EVE 12 Final Study Guide
EVE 12 Final Study Guide EVE12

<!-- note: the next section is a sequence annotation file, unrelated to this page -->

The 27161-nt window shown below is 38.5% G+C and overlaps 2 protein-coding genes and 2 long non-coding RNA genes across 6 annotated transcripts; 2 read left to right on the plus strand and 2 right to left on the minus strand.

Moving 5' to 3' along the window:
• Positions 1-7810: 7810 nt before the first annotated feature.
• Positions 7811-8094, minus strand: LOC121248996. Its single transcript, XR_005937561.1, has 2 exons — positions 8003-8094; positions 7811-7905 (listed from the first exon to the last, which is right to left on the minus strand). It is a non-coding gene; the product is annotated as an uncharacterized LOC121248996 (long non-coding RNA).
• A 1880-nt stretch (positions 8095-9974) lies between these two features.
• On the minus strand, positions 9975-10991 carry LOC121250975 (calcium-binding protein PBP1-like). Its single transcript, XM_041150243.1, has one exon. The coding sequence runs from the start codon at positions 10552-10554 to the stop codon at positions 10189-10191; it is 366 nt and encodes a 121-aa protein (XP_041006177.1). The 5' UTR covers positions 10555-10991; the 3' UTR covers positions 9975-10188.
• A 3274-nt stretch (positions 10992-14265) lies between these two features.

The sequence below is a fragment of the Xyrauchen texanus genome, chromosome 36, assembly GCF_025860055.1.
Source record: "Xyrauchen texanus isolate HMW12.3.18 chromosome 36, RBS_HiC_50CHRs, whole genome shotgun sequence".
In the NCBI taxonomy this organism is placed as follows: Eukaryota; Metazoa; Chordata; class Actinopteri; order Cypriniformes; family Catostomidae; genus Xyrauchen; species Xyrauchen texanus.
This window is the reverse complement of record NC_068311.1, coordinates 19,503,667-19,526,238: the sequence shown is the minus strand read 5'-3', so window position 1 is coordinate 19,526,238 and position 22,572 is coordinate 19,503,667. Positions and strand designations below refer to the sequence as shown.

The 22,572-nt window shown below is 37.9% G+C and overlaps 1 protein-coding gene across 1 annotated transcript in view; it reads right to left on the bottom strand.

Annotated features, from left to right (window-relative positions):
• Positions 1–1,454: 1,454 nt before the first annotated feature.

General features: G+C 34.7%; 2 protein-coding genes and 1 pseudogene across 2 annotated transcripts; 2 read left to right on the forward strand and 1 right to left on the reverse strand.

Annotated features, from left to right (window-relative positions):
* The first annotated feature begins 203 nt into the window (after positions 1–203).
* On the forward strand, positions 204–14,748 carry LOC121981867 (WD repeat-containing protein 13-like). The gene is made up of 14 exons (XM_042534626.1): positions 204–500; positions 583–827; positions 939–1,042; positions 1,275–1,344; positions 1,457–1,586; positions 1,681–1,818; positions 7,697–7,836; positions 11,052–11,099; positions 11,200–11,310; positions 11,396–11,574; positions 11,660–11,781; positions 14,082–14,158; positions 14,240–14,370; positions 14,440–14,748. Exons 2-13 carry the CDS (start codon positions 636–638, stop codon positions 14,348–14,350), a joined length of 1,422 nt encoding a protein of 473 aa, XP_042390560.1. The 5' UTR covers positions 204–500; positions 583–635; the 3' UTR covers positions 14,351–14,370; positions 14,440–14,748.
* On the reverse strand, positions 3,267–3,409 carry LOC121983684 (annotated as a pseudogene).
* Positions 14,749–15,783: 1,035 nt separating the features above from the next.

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EVE 12 FINAL STUDY GUIDE 1. How can we define biodiversity? a. Species richness: the number of species in a community b. Dominance: one species has a very high abundance (species with low abundance could go extinct and decrease biodiversity) c. Evenness: all species have relatively the same abundance 2. Define chemosynthesis. a. Chemosynthesis is the process by which inorganic matter (chemicals) are converted into organic matter (sugars). Chemosynthesis supports hydrothermal vent food webs in which bacteria use H2S to make organic matter. 3. What are hydrothermal vents? a. Hydrothermal vents are the birthplace for the sea floor and are extreme environments yet extremely rich in biodiversity. 4. List the important physical and chemical facts about the ocean. a. Chemical composition: seawater is 96.5% water and 3.5% dissolved salts that are found in constant compositions meaning that the ratios of these major ions are constant, the salinity of the water makes it very dense (means that the ocean has a lower freezing point than fresh water and is well buffered and able to absorb carbon dioxide) b. Strong fluid forces: marine life is buoyant in dense seawater and can collapse under the force of gravity when on land c. Energy for life comes from the sun but can only penetrate about 200ft into the ocean (this zone is called the photic zone). Blue light penetrates the furthest giving the ocean its color d. The sea is cold: most of the ocean is at about 4 degrees Celsius, thermocline: sharp change in temperature at 4 degrees Celsius at about 1000m depending on the location e. High viscosity: seawater is sticky and resists flowing, creates a drag force: the force of a flowing fluid on an organism i. Adaptations to resist drag include strong attachments to the benthos and to rocks, elasticity and streamlining 5. What is a complex life history? a. More than one stage, larval forms b. Metamorphosis during which morphology dramatically changes c. Settlement into adult habitat 6. Why is fluid flow important for reproduction? a. Transports reproductive particles, food, essential molecules for life and removes waste products b. Also allows for chemical signaling since much of the ocean is dark and organisms can’t see their mates 7. What are the major currents in the ocean? a. Major ocean currents are driven by heating and cooling of the earth b. Thermohaline circulation: the conveyor belt global circulation of ocean water between the surface and deep water layers, is the result of changes in the density of seawater c. El Nino: a normal ocean climate cycle with higher than average temperatures every 7 years followed by a colder than average cycle d. Harmful algal blooms (HABS) are unprecedented warm cycles that cause algae to reproduce and release toxins that are harmful to wildlife and humans 8. What is a hermaphrodite? a. An organism that possesses the reproductive organs of both a male and female 9. What is broadcast spawning? a. Organisms release sperm and eggs into the sea (dependent on fluid flow to fertilize), successful reproduction is left up to chance and there is no parental care involved 10. List the major modes of reproduction in the sea? a. Cloning: some organisms can break off pieces of themselves that will grow into an entirely new individual b. Broadcast spawning c. Internal fertilization (sex) 11. What are the risks of sex in the sea and adaptations to reduce these risks? a. Sex can be costly in terms of energy, organisms can harm each other (komodo dragon’s reproduction can cause injuries) b. Many organisms clone themselves or perform broadcast spawning to reduce the risks to their own well being c. Example: male deep sea angler fish will parasitize the female to ensure reproduction 12. What is the difference between phytoplankton and seaweeds? a. Phytoplankton: microscopic single celled algae that float in the pelagic zone b. Seaweed: multi celled marine alga that live in the coastal intertidal and subtidal zone and are typically attached to the sea floor 13. What is upwelling? a. Cold, nutrient rich water rises from the deep to replace surface waters that are pulled away by winds and the rotation of the earth b. Some of the most productive areas of the ocean c. CA is one of 4 upwelling systems in the world 14. What is primary production and why is it important? a. Primary production is the base of any food web. It involves making organic molecules like sugars from inorganic molecules (sunlight or chemicals). It provides the food for herbivores and carnivores. Photosynthesis is the primary mode of production except in deep and dark waters where chemosynthesis becomes the method for primary production. 15. What are angiosperms? a. Green plants that produce by flowering (producing pollen and seeds). They are vascular plants and have veins to transport water and sugars as well as true roots, leaves and stems. 16. What is meant by trophic support? a. The provision of food for animals in the food web (food web support). For example, seagrass provides herbivore trophic support as they eat living plant tissue and support for detritivores when they die and form detritus. 17. What is the difference between grazerbased and detritusbased marine food webs? a. Grazer based food webs mean that small fish, invertebrates and other herbivores comprise the primary consumer level b. Detritus based food webs mean that the primary herbivorous consumers feed on detritus like dead kelp or seagrass 18. Kelps are brown seaweeds. How are kelps different from other brown seaweeds? a. Brown kelps grow to be extremely large and tall and are found in cool waters on rocky shores. 19. Name and contrast major groups of marine primary producers. (How do they differ in habitat, in morphology, in reproduction?) a. Algae: photosynthetic aquatic organisms that lack true leaves and roots and don’t flower to reproduce b. Phytoplankton: microscopic single celled algae that float in the pelagic zone c. Seaweed: multi celled marine alga that live in the coastal intertidal and subtidal zone and typically attached to the bottom. They need more light to survive and grow. They have a complex life history including a sporophyte phase, which produces gametophytes, which then produce gametes. 20. What areas of the ocean are most productive and why? a. Upwelling zones and coastal areas of the ocean are the most productive because of the nutrient rich waters that well up and because of the high biodiversity associated with kelp based food webs. The CA coastal upwelling zone is one of four upwelling zones on the planet. 21. Marine primary producers are important for life in the sea (question #1), but some marine primary producers have negative effects on humans. Describe an example. a. Algae, when reproducing in large amounts, secrete toxins that can travel through the food web and kill humans. The “red tides” are caused by toxic dinoflagellates with reddish pigments that reproduce so rapidly they color the ocean red. They can cause paralytic shellfish poisoning. 22. List ways that humans benefit from seaweeds. a. Many use it as a source of food, health supplements and for cosmetics. Kelp is valued at 149 million dollars annually in the US. 23. What is detritus? a. Dead organic matter that floats to the bottom of the ocean. This includes dead animals and primarily dead plants or seaweed. 24. What is ‘top down control’? Control of what? Provide a specific example. a. Predators can keep dominant organisms in check and prevent them from outcompeting other species. The loss of top predators can result in a loss of marine biodiversity. Otters prey on sea urchins, which eat kelp. If there aren’t any otters, sea urchins will proliferate and consume all of the kelp resulting in a loss of habitat and food source for many other species. 25. What adaptations do phytoplankton have for life in the pelagic zone? a. Gas bubbles for buoyancy b. Increase their surface area by developing long processes (spines) and form chains and colonies 26. Draw and label a phytoplanktonbased food web and a kelpbased food web. a. Planktonic food web: phytoplankton as primary producers, zooplankton as herbivores/grazers/primary consumers, one or more levels of consumers, apex predators b. Seaweed based: seaweed as primary producers as well as some algae, small fish and sessile invertebrates as primary consumers as well as sea urchins, crabs, sea stars, larger fish and predatory invertebrates as secondary consumers, otters as apex predator 27. How are marine angiosperms (seagrass, salt marsh plants, mangroves) similar and different? a. Seagrass: has rhizomes (underground stems) and leaves that are bundled into leaf shoots, simple life history of pollen, flowers and seeds, provides sediment stabilization, coastal protection, refuge from predators and nursery areas for many species. b. Salt marsh plants: pickleweed, CA cordgrass (invasive east coast cordgrass grows in tight clumps, fills in mudflat habitat important for shorebirds and traps sediment/fills in channels) c. Mangroves: tropical marine trees that form intertidal forests, are flowering trees, have prop roots for stabilization and aerial roots to provide oxygen in low oxygen sediments. They drop leaves to get rid of excess salts. d. All are vulnerable to eutrophication (too many nutrients which leads to the blooming of algal epiphytes and blocks light and CO2 from the seagrass), non native species and habitat destruction 28. Name adaptations of marine angiosperms to the ocean environment. Be specific about which type of angiosperm. a. Mangroves have prop roots to anchor them just as seagrasses have rhizomes to hold them down in the sediment. Mangrove trees can drop leaves or “sweat” out excess salt. 29. The eastern cordgrass (Spartina alterniflora and its hybrid) is an example of a non native species that became invasive. Define invasive species. This example illustrates why new invasions should be ‘nipped in the bud’ as soon as they are found. Explain the rationale behind this management strategy. a. Invasive marine species are nonnative species that can be harmful to native sea life and marine natural resources. If we don’t control invasive species, they can outcompete natural plants and animals and end up destroying ecosystems 30. One consequence of global warming is that sea level is rising rapidly. How would sea level rise affect coastal vegetated ecosystems (seagrass beds, salt marshes, mangroves, but also the seaweeds: kelps, intertidal and subtidal seaweed beds)? a. Light can only penetrate so far into the water so a rising sea level would mean less access to sunlight and CO2. This would greatly decrease primary production. More water also means more fluid flow so seagrasses that aren’t used to extreme drag forces might be unable to survive. Seagrasses and mangroves are only so tolerant to salt so being submerged in salinity levels high than normal could cause them to die. 31. How do cnidarians (sea anemones, sea jellies, corals, hydroids) feed? What does their body look like? (polyp, medusa, soft, tentacles surround mouth, radial symmetry) a. Polyp: mouth up b. Medusa: mouth down c. They use tentacles around their mouth to sweep nutrients from the water column into their mouth (filter feeders) 32. Molluscs are diverse. They are separated into types (classes) based on their shells. a. Gastropod = marine snail = single shell b. Bivalve = 2 shells hinged together (clam) c. Nudibranch (nude branchia or gills) = no or small internal shell d. Cephalopods = no shell/remnant internal shell (except for the ancient chambered Nautilus, which retained an external shell) 33. Marine worms are also diverse and form several different phyla. Describe how segmented marine worms (annelids, polychaetes) obtain food. a. Predators (carnivores) of other worms, mollusks and crustaceans b. Filter feeders: actively filter phytoplankton from the water column c. Suspension feeders: pull particles of organic matter from the water column or the benthos 34. How are invertebrates categorized into major groups (= the phyla on the ‘tree’ or cladogram)? a. Larvae, body covering, symmetry, cellular organization, segmentation 35. Can you describe the major characteristics of sponges (Porifera); sea anemones/corals/sea jellies (Cnidaria); molluscs (Mollusa); segmented marine worms (Annelida) a. Porifera: have pores called ostioles for suspension feeding (specifically filter feeding: feeding on particles suspended in the water column and actively filtering plankton from the water) and spicules that provide structure, they reproduce with larvae b. Cnidaria: soft body, radial symmetry, tentacles for feeding and nematocysts (stinging cells) for killing and defense, carnivorous (some have symbioses with polyp: mouth up or medusa: mouth down), planula larva c. Molluscs: calcified shell (external or internal), muscular foot, radula (tongue like organ) with exceptions, veliger larva i. four groups include gastropods, bivalves, nudibranchs, cephalopods d. Annelida: segmented words characterized by bilateral symmetry, segmented body, trochophore larvae with ciliated ring 36. Describe different feeding modes, an example of an invertebrate for each mode, and where it would appear in a food web. a. Suspension feeding: found at the primary consumer level b. Filter feeding: found at the primary consumer level (Porifera) c. carnivorous feeding: found at the primary or secondary consumer level (Cnidaria) 37. What are the major distinguishing characteristics of the crustaceans versus tunicates and sea squirts and phyla covered in Invertebrates I? a. Crustaceans (barnacles, shrimps, crabs, lobsters): hard tunic covering a soft body, segmented limbs, antennae, bilateral symmetry b. Sea squirts/tunicates: no backbone but have a nerve cord, siphons to squirt and suck water, sessile, evolved chemical defenses against predators c. Cchnodermata (sea stars, sea urchins, sea cucumbers): radial symmetry, endoskeleton, water vascular system and tube feet, pluteus larva 38. Define invasive species and discuss one marine invasive species (Phylum, mode, habitat, ecological effects) a. Invasive species are non-native species that outcompete native species or cause economic/ecological harm to a native ecosystem b. The invasive Chinese mitten crabs clogged the Tracy Fish Collection Facility and caused countless deaths of endangered salmon and cost CA one million dollars to redesign the aqua-duct facility 39. What is the different between a mutualism and a commensalism? a. Mutualism: both organisms benefit, it’s a win-win situation b. Commensalism: one organism benefits while the other is unaffected 40. List general ways in which positive interactions benefit the partners? a. Mutualism can lead to habitat, protection, food, and the removal of parasites 41. List the partner species mutualism and a commensalism and the specific ways both or at least one benefits a. Bobtail squid bacterium symbiosis: the squid are hidden from their predators and the bacteria receive carbon and nitrogen b. Clownfish anemone mutualism: the anemonefish chase away predators and increase fluid flow for the anemone, while the fish are protected from the anemone’s toxic stinging cells and get to scavenge left over food 42. Under what environmental conditions do you expect to find positive interactions? a. we would expect to find these interactions under normal environmental conditions (not global warming conditions) b. ocean acidification due to global warming is already interfering with the clown-fishes’ ability to find anemone habitats c. warmer ocean temperatures are also causing coral bleaching (corals release their symbiotic algae when stressed) 2ND HALF OF QUARTER 1. What are the distinguishing features of vertebrates (Phylum Chordata) and how do they differ from invertebrate phyla? a. Vertebrates are characterized by a backbone and a series of vertebrate bones that enclose a nerve cord. Invertebrates lack these bones as well as the central nerve cord. 2. What are the major distinguishing features of families of fishes? a. Sharks and rays (or rayfinned) fishes: These organisms lack calcified bones and instead, have a skeleton of cartilage. Sharks have dorsal and tail fins while rays have a flattened body with both eyes on their dorsal side. b. Families of bony fishes: Bony fishes have a skeleton comprised of calcified bones (see each family’s characteristics below). 3. What is a lateral line and what purpose does it serve? a. A lateral line is essentially a sensory system. Through a series of pores between their scales, fish can sense pressure waves created by water flowing around them. The pores connect to nerve cells (neuromasts), which are connected to the brain. The lateral line is why schools of fishes never run into each other and why they stay streamlined and balanced despite drag. 4. Describe the feeding modes of fishes and name a specific species for each mode. a. Fish can be filter feeders, meaning that they filter particles from the water column. They can be herbivores that feed on sea grass, seaweed or coral. They can also be predatory and can eat other, smaller fish. 5. What species or kinds of fishes are experiencing population decline and what is a cause of each decline? a. Sharks are currently experiencing a serious decline, as they are deliberately overfished for food, fins and chonodroitin. They are also caught in fishing nets and are victims of bycatch. Sharks, in particular, are vulnerable to extinction because they recover slowly from population decline. They reproduce late in life (621 years) and only have a small number of pups (810 every other year), which means that if juveniles are killed or caught, they won’t be able to add to the population count. 6. What is broadcast spawning? Name a fish example (What other groups/phyla of sea life are broadcast spawners? a. Broadcast spawning refers to casting eggs and sperm into the water and relying on fluid flow to fertilize the eggs. Larvae develop in the water but are prey for other predators that are feeding on the zooplankton. Pacific Herring broadcast spawn in order to reproduce. 7. What is a serial hermaphrodite? Name an example a. A serial hermaphrodite is an organism that changes gender during its lifetime. The Barramundi cod begins life as a female and eventually changes into a male. The CA Sheephead is also an example of a serial hermaphrodite. 8. Name a fish family that does not free spawn and describe how they reproduce? a. Pipefish and seahorses both bear their young live. The male seahorse will actually practice parental care after the young are born. These organisms have a simple life history. Bony fishes (distinguishing characteristics, trophic levels, reproduction, morphology) a. Herring: i. Free spawners (freely release sperm and eggs, no physical mating) ii. Fertilized eggs develop into larval fishes in the zooplankton community, iii. The last urban fishery is in CA and they are in serious decline b. Seahorse/pipefish i. Long snouts, slender bodies with bony segments, very slow moving, camouflage well ii. Seahorses have prehensile tails, use suction feeding: open mouth quickly and engulf their prey whole, eat small crustaceans) iii. Simple life histories c. Parrotfish:(wrasse family) i. Powerful herbivores ii. Distinguished by big scales and swim with pectoral fins, teeth fused into a beak, hard mill in esophagus to grind plant matter iii. Some species switch from seaweeds to corals as adults, Mill grinds up food, including the calcium carbonate skeletons of corals. Produce coral sand iv. Sleep in mucous nests (Open at the ends for water flow, secreted in 30 minutes, protection from predators, sleep behavior makes them vulnerable to capture by divers) a. Butterflyfish: eastern triangular butterflyfish, Indo Pacific, i. Deep bodies, eye stripe, small mouths, ii. Eat coral polyps, also small crustaceans and worms iii. Typically swim in pairs b. Triggerfish: Front dorsal spine that erects and locks into place if a predator tries to pull them out of a crevice i. Heavy body and strong sharp teeth, they blow jets of water out of their mouth (they will blow sand away from nest, which they guard, this aerates the nest) ii. The Titan triggerfish is the largest species (3ft long) and is aggressive to divers, other triggerfish species feed on zooplankton during the day, (red toothed triggerfish) c. Anglerfish: include frogfish and the deep sea anglerfish i. Modified first dorsal spine (esca) ii. Functions as a lure for prey iii. Large upturned mouths open wide to engulf prey iv. Camouflage very well, Good for ambushing prey or avoiding predators d. Tuna: apex predators and sport fish i. Sleek form, silver blue color, finlets (short dorsal fins) ii. Built for cruising 1. Pectoral fins fold into groove 2. Eyes do not protrude 3. Swim continuously for oxygen delivery to gills and to maintain buoyancy 4. Aerobic, high metabolic rates 5. Require high blood flow and O2 6. Heart pumps fast at low temperatures 7. Circulatory system conserves heat iii. Northern bluefin tuna 1. Heavily hunted for food sushi, $50,000 per tuna 2. Open ocean farming for bluefin tuna is being tested in New Zealand and Mexico 3. All species of tuna are prized as game fish d. Causes of population declines in fisheries i. Over fishing for food, medicine ii. Accidental by catch in nets/trawls/dredges iii. Loss of spawning habitat iv. Pollution 9. Marine fish conservation what are some different strategies to conserve marine fish populations a. Fisheries regulations to limit how many fish can be harvested, breeding and harvesting fish in man made hatcheries so as not to deplete wild populations b. Marine protected areas: areas where disturbances to marine life, even fishing, are restricted 10. What are the shared distinguishing features of sea snakes, birds, and reptiles? a. Lay eggs b. Scales or modified scales c. Lungs-air breathers 11. What is the difference between snakes and birds? a. Birds have scales modified into feathers b. Endothermic (warm blooded from regulating their temperature) 12. Discuss the factors that threaten a marine reptile (including birds) with extinction. a. Marine plastic: effects of plastic ingestion include ulcerations, infections, reduced meal size and lower breeding success b. Loss of habitat due to development/agriculture c. Pollution, some birds like the pelicans are still recovering from DDT 13. Discuss the special adaptations of a species or ‘group’ of marine reptiles (which include birds). a. Sea snakes are adapted to living in the sea i. They have long lungs and can dive up to 150m and study underwater for 2 hours ii. They have a salt excretion gland under their tongue iii. They shed their skin every 26 weeks to reduce their fouling community iv. They have narrow heads to poke into cracks and crevices in reefs (eat benthic fish) 14. Discuss the role of a particular marine species in a food web. What does it eat, what is its foraging behavior, what type of food web does it belong to? a. The green sea turtle is the only herbivorous species of sea turtle. They prefer to eat sea grass by clipping it and returning about a week later to clip it again. They are threatened with extinction because of their tendency to develop tumors. 15. Why are populations of murres and auklets (species of sea birds) declining in CA Upwelling Ecosystem? a. Domoic acid build up (caused by dinoflagelletes releasing toxins in response to warmer waters) is causing an accumulation of those toxins in fish, which are eaten by the murres and auklets. 16. Major Characteristics of coral reefs a. Coral reefs occur where conditions are right for coral growth (warm, clear waters, limited sedimentation) and they thrive where herbivores are abundant b. They form massive structures of calcium carbonate that are home to exceptionally diverse sea life. c . Reef morphology i. Fringing: grows next to land ii. Barrier: grows as a barrier further offshore and has a sandy lagoon between it and the land, often covered with sea grass beds iii. Atoll: all that remains of a sinking volcanic island d. Phylum Cnidaria (tentacles, nematocysts, radial symmetry) and are colonies of polyps, many have symbiotic algae (zooxanthellae), ~halfanimal, halfplant and they can reproduce asexually and sexually. e . Reef zonation by depth i. Shallow: fastgrowing species: leaf like and highly branching ii. deeper zone: dominated by sponges that help glue the coral framework together iii. soft corals/sponges: don’t secrete a skeleton, sea fans and sea whips f. Competition is fierce i. Result is often a dead zone between two different species, they can overgrow and even eat their competitors g. Many ecological interactions occur on reefs i. Predation: killed by crown of thorns sea star, susceptible to plagues, soft corals eaten by fireworms or gastropods ii. Symbiosis: coral zooxanthellae, banded coral cleaner shrimp h. Coral reef ecosystems are threatened in numerous ways i. Hurricanes and tsunamis ii. Dynamiting for fishing iii. Coral sands used as beach replenishment as well as sedimentation from coastal development iv. Overfishing of top level predators allows coral predators to flourish v. Eutrophication causes seaweed growth (high competition for corals) vi. Disease vii. Climate change: ocean acidification viii. Aquarium trade and aquaculture 17. Summarize human uses of sea life from this and previous lecture for each use, which habitat is most affected? Which specific organisms are most affected by each use? a. Sustenance: tribes like the Inuit and the Makaw abide by rules set by committees such has the International Whaling Commission, which sets quotas on the number of animals that can be taken for sustenance b. Hunting: must be done sustainably, limits on what can be fished recreationally c. Fishing: must stop exploiting populations that take a long time to recover or that are threatened, we must also figure out alternative methods for fishing because by catch/trawling/cyanide/bombs are harming ecosystems and non target species d. Drugs from the sea: marine invertebrates synthesize chemicals for defense that are being used in cancer research trials and that have been found to have anti bacterial/fungal/inflammatory properties, must ensure that species aren’t exploited for the procurement of these chemicals e. Marine ornamental species: shell collecting can be sustainable, aquarium trade can provide livelihoods in developing nations (the family raising seahorses made more money than fishing), the MAC regulates the aquarium trade by creating standards and limitations on how many species can be taken f. Mineral extraction: bad for the environment (salt ponds in SF are now the largest salt marsh restoration project in the US), gas and oil are easily obtained and are cheap sources of energy but oil spills like Deepwater horizon have been disastrous g. Waste disposal: ocean dumping is convenient and inexpensive but overburdens the ocean, causes desalination and introduces chemicals into the water, landfill can be reused but require maintenance, planning and operation h. Marine tourism: can provide income and jobs and is environmentally sustainable when practiced correctly 18. Contrast the benefits and costs of aquaculture, of oil and gas extraction, of marine tourism. a. Aquaculture: must be economically easy to grow and feed and must not interfere with natural populations in order to be sustainable, also can’t introduce pollutants or invasive species into the natural habitat b. Oil and gas extraction: currently unsustainable due to the rate at which we are exploiting these resources, oil spills and contaminations have been incredibly detrimental to marine habitats, popular because it’s cheap c. Marine tourism: provides income for developing nations and benefits everyone when it is done in a sustainable manner, maintenance of tourism can also provide jobs 19. What is the difference between an MPA and NMS? What shared goal do they have? a. An MPA is protected from human activity and includes bans on fishing. An NMS is only protected from oil, gas and mineral exploitation. They both are intended to protect marine habitats as well as declining species. 20. Discuss why the California Coastal Upwelling Ecosystem is important enough to be designated both as a MPA and NMS. a. The CA coastal upwelling ecosystem is one of only four upwelling systems on the planet. It is home to some of the richest waters on earth and has the largest concentration of breeding sea birds in the US. It is home to over 240 species of fish and harbors one third of the world’s whale and dolphin species. It also has the largest concentration of blue whales on Earth. 21. What is fisheries bycatch and why is it a problem? a. A species caught accidentally in a fishery that is designed to a target a completely different species group. This can also include the capture of reproductively immature juveniles of the target species. 22. Define ‘fishing down the food chain’? a. Humans will fish out a favored species and then switch to a less tasty, smaller species. More and more species are thus becoming overfished. 23. What are risks that airbreathing mammals face when diving and what adaptations so they have for diving? a . Breath holding dangers i. Suffocation ii. Lack of oxygen causes a carbon dioxide build up and leads to anaerobic metabolism (lactic acid built up) b Diving dangers i. Decompression sickness (the bends) ii. Pressure trauma (crushed tissues) c . Diving response i. High capacity for storing oxygen in blood (not large lungs!) ii. High blood volume (22% vs. human 7% of body weight) iii. Redirection of blood flow to the brain, heart and essential organs iv. Decline in heart rate (bradychardia) v. Brain and heart tolerate low oxygen d. Decompression sickness: the bends due to air bubbling in blood and tissues upon rapid ascent i. Alveoli (air pockets at the very end of the airway in the lungs) collapse ii. Gas exchange with blood is minimal e . Pressure trauma i. Flexible ribs and lungs allow them to collapse ii. Diaphragm allows stomach and intestines 24. What are causes of population decline of marine mammals? Provide at least one example for a specific species (name the species). a. The sea otter population experienced a drastic decline due to mortalities caused by the parasite Toxoplasma gondii. The parasite was transmitted into the ocean from cat feces deposited on land. Sea otters are declared as endangered in the US. b. Marine mammals are declining due to pollution, habitat loss and over fishing (see below). 25. Describe the social, feeding, and reproductive behaviors of different species of marine mammals. a. Sea lion (pinnipedia): ear flap and long flippers, very playful and social, breed on offshore islands, eat rockfish, squid and salmon b. Harbor seal (pinnipedia): no ear flaps, short flippers, prefer fish, mating in the water c. Northern elephant seal (pinnipedia): 80% of time at sea, migrations as far as Alaska, eat squid and fish, migrate for mating and for molting d. Leopard seal (pinnipedia): solitary and aggressive, eats krill but will kill and eat other marine mammals e. Manatee (sirenia): 6 vertebrae, cannot turn head, single lobed tail, split lip, hairs on mouth, eyes shut like a camera shutter, herbivores, mouths adapted to eat plants, females bear claves at 710 years, lots of parental care f. Dugons (sirenia): 6 vertebrae, cannot turn head, 2 lobed tail, unsplit lip, no mouth hairs, same reproductive cycle as manatee, eat sea grass g. Polar bears (carnivora): declining since 1985, listed in 2008 as threatened with extinction h. Sea otters (carnivora): control urchins in top down control in giant kelp forests, populations currently increasing due to being protected i. Baleen whales (cetacea): sieve zooplankton through keratin tubules, can be passive feeders (filter feeding, swimming in a V formation) or active feeders (actively pursue and coral their prey) i. Active feeders are more streamlined and hunt cooperatively side by side or in a tight cluster, includes minke, blue and humpback whales ii. Passive feeders include right, bowhead and gray whales iii. Blue whale: largest on earth, call is the loudest and deepest made by animals iv. Humpbacks: long flippers, bumps on their heads, corral their prey in a bubble net j. Toothed whales (cetacea): prey on fish and squid, use clicks for echolocation, swim in organized schools and hunt together i . Dolphins: extremely social, swim in schools and feed on pelagic fish, very smart and are being used in the Navy to find under water mines ii . Sperm whale iii . Beaked whale iv. Killer whale: 2 most widely distributed mammal on earth, preys on other marine mammals, travel in matrilines (3 generations), pods (related matrilines) or cians (pods with similar vocal dialects), community groups stay in the same area while transient groups travel, endangered due to pollution and decline in salmon v. Beluga: white whale, eats benthic prey, herring and small fish, only whale able to turn its head, travels in triad (mother, calf, newborn), nursery groups (several triads) or aggregations (1000 whales in the summer), complex social interactions vi. Narwhal whale: restricted to the arctic, develop a long horn due to fused teeth 26. What species are natural predators of marine mammals? a. There are few natural predators of marine mammals. The few include humans, killer whales, crocodiles and sharks. Marine mammals are more threatened by bycatch, ship strikes and pollution because most of them reproduce slowly and it thus takes their populations a long time to recover from a decline. 27. What is the difference between baleen and toothed whales? a. Baleen whales are filter feeders that sieve their prey through a baleen. Toothed whales are more active hunters and consume their prey using their teeth. Toothed whales also use echolocation to find their prey. They are more social and hunt in groups. 28. Describe migrations of marine mammals (and recall migrations of sea life from earlier lectures). a. Cetaceans (whales and dolphins) complete long migrations between feeding and mating/calving cycles. 29. What are the distinguishing differences between marine mammals and other vertebrate groups of sea life a. Mammals are endotherms (warm blooded) meaning that they can regulate their body temperature. They have hair and bear their young live (simple life history). They also nurse their young and practice parental care. They tend to complete long migrations. 30. Increasing concentrations of atmospheric carbon dioxide is the cause of global climate change. What are its two major effects on the ocean environment? a. Global warming on land and in the sea has caused the sea level to rise and has increased the frequency/intensity of storms. This causes problems for undersea creatures, who are combating more turbulent waters and different pressures due to the sea level rise. The warming has also caused ocean acidification, which has destroyed crustaceans’ ability to form their calcium carbonate shells. 31. In addition to global climate change, humans have had other effects on sea life. List and discuss the effects a. Habitat modification has arisen in addition to coastal development and aquaculture. This has resulted in the loss of sea grass, salt marshes and mangroves (marine wetlands). b. Eutrophication: Human production of nitrogen in the industry and use as a fertilizer has increased dramatically. In the sea it leads to phytoplankton blooms (HABS). The phytoplankton die and decompose using up oxygen, creating dead zones. These zones have been labeled as hypoxic and are occurring off the Pacific coast in the summer. 32. Define invasive species. Why are they are problem in the sea? a. Invasive species are nonnative to an area and can outcompete or prey on native species, ultimately resulting in a loss of biodiversity. They can disturb the balance of natural ecosystems and are one of the major causes for endangered/threatened species (6%). With the increase in storms and thus water flow, it is increasingly less difficult for species to be swept to an area they don’t belong in. For a native organism, competing with an invasive species and dealing with global warming at the same time can be too much. 33. What are the major causes of extinction of marine species? Name some endangered species. a. Overexploitation: fishing, over harvesting b. Habitat loss and degradation due to coastal development and sailing c. Invasive species that outcompete native ones d Pollution, climate change and disease e. Examples of endangered species: salmon, cod, sea otter, pacific herring, orcas (due to pollution), all species of sea turtles 34. What are 5 things each of us can do to reduce the impact of humans on sea life? [Hint: read the box in your text] a. Increasing energy efficiency: more efficient power plants, electrical grids, homes and cars will reduce reliance on non renewable fossil fuels b. Reducing wasteful consumption: better estimating and growing the amount of food we need, composting and recycling c. Reducing subsidies on fossil fuel use: diverting money investments from fossil fuels to green energy d. Reversing wetland, streamside vegetation and forest loss: management plans to restore these areas e. Controlling the main sources of anthropogenic nitrogen: remove and control reactive nitrogen